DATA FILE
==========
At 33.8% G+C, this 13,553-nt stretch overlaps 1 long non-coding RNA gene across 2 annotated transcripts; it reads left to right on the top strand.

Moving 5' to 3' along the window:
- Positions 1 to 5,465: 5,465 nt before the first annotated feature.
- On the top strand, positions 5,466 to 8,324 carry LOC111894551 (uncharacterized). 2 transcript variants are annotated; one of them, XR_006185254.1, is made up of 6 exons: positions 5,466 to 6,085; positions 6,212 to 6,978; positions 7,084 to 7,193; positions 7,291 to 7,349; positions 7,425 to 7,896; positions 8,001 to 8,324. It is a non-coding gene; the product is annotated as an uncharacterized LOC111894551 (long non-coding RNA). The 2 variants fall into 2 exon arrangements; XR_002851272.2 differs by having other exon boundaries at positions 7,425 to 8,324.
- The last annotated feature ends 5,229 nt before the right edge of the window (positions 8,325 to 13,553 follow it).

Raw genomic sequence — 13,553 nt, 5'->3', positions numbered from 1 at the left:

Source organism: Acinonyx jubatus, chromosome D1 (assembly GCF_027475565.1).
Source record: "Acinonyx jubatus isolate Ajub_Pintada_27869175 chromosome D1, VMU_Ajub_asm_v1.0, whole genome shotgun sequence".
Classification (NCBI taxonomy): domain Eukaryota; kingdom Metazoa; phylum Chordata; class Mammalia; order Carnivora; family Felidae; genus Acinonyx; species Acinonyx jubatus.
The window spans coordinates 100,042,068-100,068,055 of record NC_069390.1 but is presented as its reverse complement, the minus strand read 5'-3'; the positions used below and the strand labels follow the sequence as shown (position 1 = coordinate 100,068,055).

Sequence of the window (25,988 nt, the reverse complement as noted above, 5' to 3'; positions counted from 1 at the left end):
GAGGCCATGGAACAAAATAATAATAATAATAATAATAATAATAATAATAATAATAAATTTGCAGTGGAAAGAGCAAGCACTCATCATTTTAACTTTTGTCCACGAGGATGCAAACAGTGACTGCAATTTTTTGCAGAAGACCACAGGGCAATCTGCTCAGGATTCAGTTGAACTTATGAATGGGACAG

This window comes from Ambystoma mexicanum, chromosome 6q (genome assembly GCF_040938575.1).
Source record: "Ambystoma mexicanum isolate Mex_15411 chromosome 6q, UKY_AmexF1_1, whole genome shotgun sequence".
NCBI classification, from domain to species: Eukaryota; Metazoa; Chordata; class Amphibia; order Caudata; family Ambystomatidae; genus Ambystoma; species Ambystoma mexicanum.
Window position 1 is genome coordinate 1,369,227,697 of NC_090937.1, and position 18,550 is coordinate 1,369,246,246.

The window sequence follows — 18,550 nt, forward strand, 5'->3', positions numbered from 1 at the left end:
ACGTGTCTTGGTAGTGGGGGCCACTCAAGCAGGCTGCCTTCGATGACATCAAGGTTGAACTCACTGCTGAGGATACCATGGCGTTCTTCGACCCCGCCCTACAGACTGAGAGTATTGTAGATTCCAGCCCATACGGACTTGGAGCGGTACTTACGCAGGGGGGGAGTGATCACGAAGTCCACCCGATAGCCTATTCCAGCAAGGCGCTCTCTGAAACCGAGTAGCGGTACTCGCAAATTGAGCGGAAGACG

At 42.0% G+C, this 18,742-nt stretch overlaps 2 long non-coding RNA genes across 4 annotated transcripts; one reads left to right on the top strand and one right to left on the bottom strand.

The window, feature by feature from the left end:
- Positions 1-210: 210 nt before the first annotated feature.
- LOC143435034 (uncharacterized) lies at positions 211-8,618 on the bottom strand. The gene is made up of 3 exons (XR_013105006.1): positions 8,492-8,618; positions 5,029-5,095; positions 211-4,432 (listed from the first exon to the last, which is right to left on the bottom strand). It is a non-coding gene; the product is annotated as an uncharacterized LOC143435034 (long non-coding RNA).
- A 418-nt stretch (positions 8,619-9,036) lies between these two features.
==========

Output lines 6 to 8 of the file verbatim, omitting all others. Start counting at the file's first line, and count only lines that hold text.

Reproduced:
Raw genomic sequence — 13,553 nt, 5'->3', positions numbered from 1 at the left:

Source organism: Acinonyx jubatus, chromosome D1 (assembly GCF_027475565.1).
Source record: "Acinonyx jubatus isolate Ajub_Pintada_27869175 chromosome D1, VMU_Ajub_asm_v1.0, whole genome shotgun sequence".